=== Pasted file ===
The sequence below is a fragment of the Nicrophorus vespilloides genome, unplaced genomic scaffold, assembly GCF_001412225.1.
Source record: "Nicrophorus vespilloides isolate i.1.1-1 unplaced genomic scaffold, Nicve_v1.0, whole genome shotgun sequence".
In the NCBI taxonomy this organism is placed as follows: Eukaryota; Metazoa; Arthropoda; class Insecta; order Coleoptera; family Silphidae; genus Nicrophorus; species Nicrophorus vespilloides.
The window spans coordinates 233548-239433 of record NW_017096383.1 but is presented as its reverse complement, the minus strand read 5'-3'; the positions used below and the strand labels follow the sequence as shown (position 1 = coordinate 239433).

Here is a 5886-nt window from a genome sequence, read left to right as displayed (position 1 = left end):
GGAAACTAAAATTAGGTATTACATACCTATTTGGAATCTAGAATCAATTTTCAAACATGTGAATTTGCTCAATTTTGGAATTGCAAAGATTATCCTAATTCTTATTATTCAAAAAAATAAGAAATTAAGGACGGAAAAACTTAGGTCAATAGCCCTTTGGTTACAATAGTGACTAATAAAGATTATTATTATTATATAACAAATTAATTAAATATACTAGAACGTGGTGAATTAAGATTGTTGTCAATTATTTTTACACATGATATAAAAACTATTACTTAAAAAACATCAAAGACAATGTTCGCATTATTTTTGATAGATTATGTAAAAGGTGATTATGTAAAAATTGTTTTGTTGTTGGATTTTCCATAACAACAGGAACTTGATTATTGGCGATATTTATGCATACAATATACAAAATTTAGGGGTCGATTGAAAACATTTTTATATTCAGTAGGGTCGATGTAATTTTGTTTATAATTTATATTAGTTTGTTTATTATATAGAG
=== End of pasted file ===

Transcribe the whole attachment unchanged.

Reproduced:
The sequence below is a fragment of the Nicrophorus vespilloides genome, unplaced genomic scaffold, assembly GCF_001412225.1.
Source record: "Nicrophorus vespilloides isolate i.1.1-1 unplaced genomic scaffold, Nicve_v1.0, whole genome shotgun sequence".
In the NCBI taxonomy this organism is placed as follows: Eukaryota; Metazoa; Arthropoda; class Insecta; order Coleoptera; family Silphidae; genus Nicrophorus; species Nicrophorus vespilloides.
The window spans coordinates 233548-239433 of record NW_017096383.1 but is presented as its reverse complement, the minus strand read 5'-3'; the positions used below and the strand labels follow the sequence as shown (position 1 = coordinate 239433).

Here is a 5886-nt window from a genome sequence, read left to right as displayed (position 1 = left end):
GGAAACTAAAATTAGGTATTACATACCTATTTGGAATCTAGAATCAATTTTCAAACATGTGAATTTGCTCAATTTTGGAATTGCAAAGATTATCCTAATTCTTATTATTCAAAAAAATAAGAAATTAAGGACGGAAAAACTTAGGTCAATAGCCCTTTGGTTACAATAGTGACTAATAAAGATTATTATTATTATATAACAAATTAATTAAATATACTAGAACGTGGTGAATTAAGATTGTTGTCAATTATTTTTACACATGATATAAAAACTATTACTTAAAAAACATCAAAGACAATGTTCGCATTATTTTTGATAGATTATGTAAAAGGTGATTATGTAAAAATTGTTTTGTTGTTGGATTTTCCATAACAACAGGAACTTGATTATTGGCGATATTTATGCATACAATATACAAAATTTAGGGGTCGATTGAAAACATTTTTATATTCAGTAGGGTCGATGTAATTTTGTTTATAATTTATATTAGTTTGTTTATTATATAGAG